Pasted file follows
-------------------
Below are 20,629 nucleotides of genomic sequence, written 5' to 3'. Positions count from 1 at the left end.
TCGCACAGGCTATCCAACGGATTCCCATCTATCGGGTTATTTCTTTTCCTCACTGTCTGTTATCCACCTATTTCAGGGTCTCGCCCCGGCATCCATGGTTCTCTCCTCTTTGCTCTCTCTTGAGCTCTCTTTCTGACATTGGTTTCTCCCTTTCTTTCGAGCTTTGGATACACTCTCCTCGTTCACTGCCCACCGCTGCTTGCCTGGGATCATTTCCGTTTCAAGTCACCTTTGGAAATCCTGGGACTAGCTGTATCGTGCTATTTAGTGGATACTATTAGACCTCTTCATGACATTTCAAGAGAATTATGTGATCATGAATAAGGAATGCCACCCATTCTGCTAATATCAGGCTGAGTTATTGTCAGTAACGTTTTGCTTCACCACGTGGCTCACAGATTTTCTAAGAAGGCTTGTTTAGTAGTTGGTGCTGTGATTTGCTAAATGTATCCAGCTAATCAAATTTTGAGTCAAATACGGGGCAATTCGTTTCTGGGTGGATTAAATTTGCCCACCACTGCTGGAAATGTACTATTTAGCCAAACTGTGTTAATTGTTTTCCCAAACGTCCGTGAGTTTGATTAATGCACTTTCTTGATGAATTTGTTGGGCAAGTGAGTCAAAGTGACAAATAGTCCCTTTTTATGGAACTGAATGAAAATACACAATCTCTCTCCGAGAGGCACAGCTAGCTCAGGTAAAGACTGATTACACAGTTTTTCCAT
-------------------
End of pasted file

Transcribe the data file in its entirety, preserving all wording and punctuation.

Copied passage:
Below are 20,629 nucleotides of genomic sequence, written 5' to 3'. Positions count from 1 at the left end.
TCGCACAGGCTATCCAACGGATTCCCATCTATCGGGTTATTTCTTTTCCTCACTGTCTGTTATCCACCTATTTCAGGGTCTCGCCCCGGCATCCATGGTTCTCTCCTCTTTGCTCTCTCTTGAGCTCTCTTTCTGACATTGGTTTCTCCCTTTCTTTCGAGCTTTGGATACACTCTCCTCGTTCACTGCCCACCGCTGCTTGCCTGGGATCATTTCCGTTTCAAGTCACCTTTGGAAATCCTGGGACTAGCTGTATCGTGCTATTTAGTGGATACTATTAGACCTCTTCATGACATTTCAAGAGAATTATGTGATCATGAATAAGGAATGCCACCCATTCTGCTAATATCAGGCTGAGTTATTGTCAGTAACGTTTTGCTTCACCACGTGGCTCACAGATTTTCTAAGAAGGCTTGTTTAGTAGTTGGTGCTGTGATTTGCTAAATGTATCCAGCTAATCAAATTTTGAGTCAAATACGGGGCAATTCGTTTCTGGGTGGATTAAATTTGCCCACCACTGCTGGAAATGTACTATTTAGCCAAACTGTGTTAATTGTTTTCCCAAACGTCCGTGAGTTTGATTAATGCACTTTCTTGATGAATTTGTTGGGCAAGTGAGTCAAAGTGACAAATAGTCCCTTTTTATGGAACTGAATGAAAATACACAATCTCTCTCCGAGAGGCACAGCTAGCTCAGGTAAAGACTGATTACACAGTTTTTCCAT